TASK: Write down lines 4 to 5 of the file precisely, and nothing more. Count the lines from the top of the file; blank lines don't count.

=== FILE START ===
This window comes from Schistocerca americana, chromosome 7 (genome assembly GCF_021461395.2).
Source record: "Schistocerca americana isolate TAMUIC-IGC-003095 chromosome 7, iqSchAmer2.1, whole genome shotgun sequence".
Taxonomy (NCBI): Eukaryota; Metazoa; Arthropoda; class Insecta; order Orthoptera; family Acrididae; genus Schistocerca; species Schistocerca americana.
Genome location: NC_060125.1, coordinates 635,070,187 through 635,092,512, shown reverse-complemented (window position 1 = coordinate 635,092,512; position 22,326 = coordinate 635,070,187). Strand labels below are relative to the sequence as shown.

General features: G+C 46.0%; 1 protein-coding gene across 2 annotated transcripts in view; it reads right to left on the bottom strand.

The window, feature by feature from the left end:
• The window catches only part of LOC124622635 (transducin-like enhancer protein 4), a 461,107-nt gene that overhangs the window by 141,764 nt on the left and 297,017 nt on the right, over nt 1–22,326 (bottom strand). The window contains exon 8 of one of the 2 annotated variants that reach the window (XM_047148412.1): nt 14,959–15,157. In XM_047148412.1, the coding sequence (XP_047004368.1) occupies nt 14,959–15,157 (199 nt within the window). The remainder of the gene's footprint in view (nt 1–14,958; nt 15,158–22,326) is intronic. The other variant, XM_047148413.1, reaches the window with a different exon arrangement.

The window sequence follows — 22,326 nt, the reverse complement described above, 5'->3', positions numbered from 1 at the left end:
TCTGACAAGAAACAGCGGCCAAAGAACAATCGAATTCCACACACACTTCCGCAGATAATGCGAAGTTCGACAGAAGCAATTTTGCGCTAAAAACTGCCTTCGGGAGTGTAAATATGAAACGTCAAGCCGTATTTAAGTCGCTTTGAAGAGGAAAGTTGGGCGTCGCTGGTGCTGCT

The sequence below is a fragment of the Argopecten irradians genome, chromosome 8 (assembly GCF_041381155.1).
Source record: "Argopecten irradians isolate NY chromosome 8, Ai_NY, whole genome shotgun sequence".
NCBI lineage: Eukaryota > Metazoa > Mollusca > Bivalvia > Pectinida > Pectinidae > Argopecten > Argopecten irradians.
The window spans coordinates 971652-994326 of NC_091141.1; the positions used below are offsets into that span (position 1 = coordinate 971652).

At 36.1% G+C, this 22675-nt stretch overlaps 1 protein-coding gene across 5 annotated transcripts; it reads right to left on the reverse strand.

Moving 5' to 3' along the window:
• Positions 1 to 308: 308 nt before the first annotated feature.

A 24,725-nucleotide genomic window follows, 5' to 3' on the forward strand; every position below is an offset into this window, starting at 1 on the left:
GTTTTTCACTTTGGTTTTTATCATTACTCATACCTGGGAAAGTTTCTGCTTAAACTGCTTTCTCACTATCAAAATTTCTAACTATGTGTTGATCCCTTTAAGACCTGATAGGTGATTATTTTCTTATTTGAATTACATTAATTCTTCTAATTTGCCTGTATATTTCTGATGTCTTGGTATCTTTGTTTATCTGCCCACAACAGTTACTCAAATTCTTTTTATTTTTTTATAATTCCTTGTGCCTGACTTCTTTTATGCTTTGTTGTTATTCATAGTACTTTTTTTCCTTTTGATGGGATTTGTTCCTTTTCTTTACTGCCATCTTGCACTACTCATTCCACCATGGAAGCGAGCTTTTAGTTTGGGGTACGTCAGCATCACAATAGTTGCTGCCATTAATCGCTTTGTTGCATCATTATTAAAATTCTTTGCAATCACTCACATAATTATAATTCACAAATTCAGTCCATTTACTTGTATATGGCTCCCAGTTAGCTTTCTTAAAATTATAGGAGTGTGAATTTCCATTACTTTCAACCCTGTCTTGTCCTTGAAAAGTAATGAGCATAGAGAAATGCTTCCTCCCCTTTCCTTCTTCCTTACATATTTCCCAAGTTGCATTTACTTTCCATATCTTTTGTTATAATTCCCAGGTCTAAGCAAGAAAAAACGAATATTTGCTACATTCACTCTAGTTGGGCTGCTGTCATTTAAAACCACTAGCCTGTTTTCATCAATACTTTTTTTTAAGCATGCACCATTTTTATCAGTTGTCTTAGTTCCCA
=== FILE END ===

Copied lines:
Genome location: NC_060125.1, coordinates 635,070,187 through 635,092,512, shown reverse-complemented (window position 1 = coordinate 635,092,512; position 22,326 = coordinate 635,070,187). Strand labels below are relative to the sequence as shown.

General features: G+C 46.0%; 1 protein-coding gene across 2 annotated transcripts in view; it reads right to left on the bottom strand.